Already, I’ve mentioned a few instances that illustrate how giving Turks have been of their time to help me while in Turkey. Well, I couldn’t believe what happened during my first day in Ankara while looking for a map. I walked into a small Turkish bookstore down a narrow side street in the busy downtown of Kizilay. I walked in and took a quick moment to check my guidebook for the phrase, “I’m looking for a map of Ankara.” I walked up to the shop owner, Ercan (pronounced Air-jan) Bey, and asked about maps. He clearly recognized me as a foreigner, smiled, and instructed another man using very fast Turkish to find a map.
While this was playing out, Ercan Bey asked me where I was from, why I had come, and how long I’d be in the city. His eyes lit up with pride when I mentioned I’d be staying in Turkey for a year. After introducing me to his 16-year-old daughter Zeynep, he asked me to have some tea, like any good Turk would do. An offer I decided to turn down mostly because I really intended to just make a quick stop. I should have realized there are very few “quick stops” in Turkey.
After about 10 minutes went by, the “map scout” came back with no results. At this point, I expected to thank Erjan Bey, Zeynep, and the trusty map scout for their efforts and then be on my way, but Erjan Bey would not see my needs go unmet. Instead, he turned to his daughter and again, in lighting quick Turkish, he instructed her to take me to another store further in Kizilay that might have a map.
So under the hot afternoon sun, I followed Zeynep down into the heart of Ankara’s downtown. I couldn’t believe this was happening. Zeynep pushed through the crowds, and helped me cross the busy streets while looking for a map. We walked around for about 10 minutes before I got the feeling Zeynep may have been a little lost also. She must have noticed what I was thinking because she looked at me quickly and said, “One minute,” and asked a store owner in Turkish about the location of our much sought after map. We did this three or four times as Zeynep continued to get her bearings. At one point, I tried to explain, “It’s okay, I don’t really need the map. Let’s forget it.” Zeynep was determined not to disappoint me. She again said, “One minute,” and asked another vendor. This time, she seemed to get some good information because she smiled and her pace quickened down the street.
On the way, I noticed a man selling maps! “Perfect”, I thought, “now I can do something.” I stopped Zeynep and motioned to the merchant in front of the Post Office. We looked at the maps. I asked her in Turkish, “Do these look good?” She said, “Yes, but come first.” Zeynep would not be deterred from bringing me to our final destination. A few stores later we came to a photo and electronics store where Zeynep asked about maps. Unfortunately he was also out of maps, but luckily we just went back to the P.O. for our prized possession.
After the journey, Zeynep smiled and asked, “You’ll be all set now?” After I answered in the affirmative, we said goodbye and wished each other well. I hoped she would take a little something from me for being so helpful.
As I expected, not a chance.
Last Monday was my first venture into Kizilay, Ankara’s downtown. As you enter the area, the first thing you’ll notice is the rapid pace of traffic whirring by you and other pedestrians with sometimes only a dime’s distance apart. Any American used to streets laden with traffic signals and cars giving pedestrians the right of way will have some major adjusting to do. Thankfully that day, my friend and generous host, Mehmet, guided me to the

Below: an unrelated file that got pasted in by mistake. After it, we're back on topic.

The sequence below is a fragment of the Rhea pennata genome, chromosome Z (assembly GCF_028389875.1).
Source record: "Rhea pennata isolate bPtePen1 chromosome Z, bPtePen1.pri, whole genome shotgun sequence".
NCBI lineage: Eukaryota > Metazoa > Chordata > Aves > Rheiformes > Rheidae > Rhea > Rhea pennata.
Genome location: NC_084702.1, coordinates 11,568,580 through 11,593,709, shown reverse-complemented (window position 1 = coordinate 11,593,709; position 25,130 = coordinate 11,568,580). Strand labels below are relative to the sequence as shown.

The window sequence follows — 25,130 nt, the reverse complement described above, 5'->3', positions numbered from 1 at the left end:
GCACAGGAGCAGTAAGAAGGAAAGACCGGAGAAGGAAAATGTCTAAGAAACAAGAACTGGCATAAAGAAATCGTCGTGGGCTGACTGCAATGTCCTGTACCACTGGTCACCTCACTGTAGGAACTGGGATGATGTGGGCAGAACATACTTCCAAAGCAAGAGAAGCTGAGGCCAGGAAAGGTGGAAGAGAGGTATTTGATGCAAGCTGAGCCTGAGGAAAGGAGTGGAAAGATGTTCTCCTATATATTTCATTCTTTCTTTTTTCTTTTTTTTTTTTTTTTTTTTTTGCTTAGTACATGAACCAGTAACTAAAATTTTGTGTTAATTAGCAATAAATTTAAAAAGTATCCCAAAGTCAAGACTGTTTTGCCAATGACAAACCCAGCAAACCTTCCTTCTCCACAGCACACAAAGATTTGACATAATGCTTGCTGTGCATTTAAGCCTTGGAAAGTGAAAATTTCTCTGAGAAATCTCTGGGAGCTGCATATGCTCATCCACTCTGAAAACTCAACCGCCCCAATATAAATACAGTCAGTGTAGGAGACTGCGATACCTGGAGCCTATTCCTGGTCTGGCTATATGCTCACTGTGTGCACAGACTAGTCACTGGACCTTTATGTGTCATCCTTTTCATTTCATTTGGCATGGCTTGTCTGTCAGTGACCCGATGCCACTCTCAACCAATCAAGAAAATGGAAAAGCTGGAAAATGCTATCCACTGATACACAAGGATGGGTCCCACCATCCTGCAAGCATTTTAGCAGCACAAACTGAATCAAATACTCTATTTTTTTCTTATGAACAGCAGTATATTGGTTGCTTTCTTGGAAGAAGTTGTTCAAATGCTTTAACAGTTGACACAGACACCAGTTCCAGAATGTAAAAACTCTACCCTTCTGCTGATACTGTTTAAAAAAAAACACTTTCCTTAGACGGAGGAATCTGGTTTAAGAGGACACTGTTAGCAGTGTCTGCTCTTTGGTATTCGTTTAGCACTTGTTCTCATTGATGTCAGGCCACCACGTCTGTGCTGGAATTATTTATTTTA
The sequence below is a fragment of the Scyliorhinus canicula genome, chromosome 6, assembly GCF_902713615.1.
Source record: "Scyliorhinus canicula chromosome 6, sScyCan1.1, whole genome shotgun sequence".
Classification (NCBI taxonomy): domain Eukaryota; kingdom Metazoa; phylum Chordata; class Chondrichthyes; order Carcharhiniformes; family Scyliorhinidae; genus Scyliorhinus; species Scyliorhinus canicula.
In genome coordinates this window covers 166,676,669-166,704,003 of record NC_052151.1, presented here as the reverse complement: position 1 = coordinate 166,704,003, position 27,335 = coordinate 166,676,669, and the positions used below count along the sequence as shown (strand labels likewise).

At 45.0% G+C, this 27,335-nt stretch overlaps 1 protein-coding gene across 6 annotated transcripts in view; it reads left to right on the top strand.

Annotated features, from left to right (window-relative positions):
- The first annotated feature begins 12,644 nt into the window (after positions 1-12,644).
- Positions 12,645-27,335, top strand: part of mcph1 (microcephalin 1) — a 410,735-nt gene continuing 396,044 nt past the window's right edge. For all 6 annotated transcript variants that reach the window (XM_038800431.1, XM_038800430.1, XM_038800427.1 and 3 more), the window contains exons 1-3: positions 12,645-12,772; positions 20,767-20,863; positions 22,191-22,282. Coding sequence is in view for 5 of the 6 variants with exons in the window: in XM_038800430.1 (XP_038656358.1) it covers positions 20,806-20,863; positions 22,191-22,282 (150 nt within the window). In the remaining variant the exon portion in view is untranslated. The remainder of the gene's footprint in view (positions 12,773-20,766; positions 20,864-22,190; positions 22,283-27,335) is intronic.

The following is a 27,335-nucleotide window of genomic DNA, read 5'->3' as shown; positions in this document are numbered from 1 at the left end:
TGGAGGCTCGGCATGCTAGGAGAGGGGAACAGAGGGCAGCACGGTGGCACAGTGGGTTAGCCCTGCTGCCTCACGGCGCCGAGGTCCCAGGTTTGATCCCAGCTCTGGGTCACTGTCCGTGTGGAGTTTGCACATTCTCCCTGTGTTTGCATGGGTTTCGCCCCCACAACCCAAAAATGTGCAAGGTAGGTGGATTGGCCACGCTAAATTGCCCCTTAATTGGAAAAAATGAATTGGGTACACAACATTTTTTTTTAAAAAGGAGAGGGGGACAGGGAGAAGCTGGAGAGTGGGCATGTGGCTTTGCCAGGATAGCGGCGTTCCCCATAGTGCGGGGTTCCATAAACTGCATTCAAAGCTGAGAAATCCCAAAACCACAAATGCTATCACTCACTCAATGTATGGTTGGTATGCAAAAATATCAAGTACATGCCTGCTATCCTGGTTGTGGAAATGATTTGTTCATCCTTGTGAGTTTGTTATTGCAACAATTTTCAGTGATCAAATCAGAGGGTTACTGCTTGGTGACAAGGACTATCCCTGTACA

building where my class was located.
We made our way swiftly through downtown, dodging cabs, buses, and fast moving mini buses known as dolmus. We passed vendors that peddled everything from a donut-like pastry known as Simit to hand crafted wares made of bronze. After 10 minutes of walking from where we got off, we found a large gray building with a small “American themed” cafe below called Happy Days. The cafe looked like a Turkish interpretation of 1960s American Americana. Retro tile floors, a jukebox, and classic Pepsi and Coca-Cola logos adorned the walls. Still, the menu was distinctly Turkish as I stopped in on my second day for a small pastry.
After tripping up a crowded and difficult to navigate spiral staircase, we entered a reception area teeming with people of all sorts of nationalities waiting to hear their number called. The room felt more like an immigration office than a school. “You’re all set, right??,” asked Mehmet amidst all the languages being spoken, the frantic fluttering of papers, and dinging of bells.
I nodded to Mehmet, thanking him for all the help. I won’t bore you with the details of registering, but needless to say I had to come back the next day to “finish my registration.” However, while waiting to be called, I was connected with three siblings, TJ and her two brothers, Erol and Kevin, from Seattle. They live in the US with their Turkish father and American mother. They described how they have spent each summer in Turkey, but still do not have a complete understanding of Turkish. This time, their father registered them for classes, but unfortunately they were put into such a high level course, no one spoke any English, period. Erol explained how the teacher knew very little English herself and that, “Even the people that knew English, wouldn’t speak it because they were so dedicated to speaking Turkish.” That dedication was too much for the three of them, and they were hoping to switch to a lower level.
In a room echoing with voices speaking several different languages and people rushing back and fourth, we were four Americans, lost in translations, just trying to figure out where to go next. By Wednesday, thanks to the extreme patience of our Turkish counterparts, we all found our way to the same beginner class.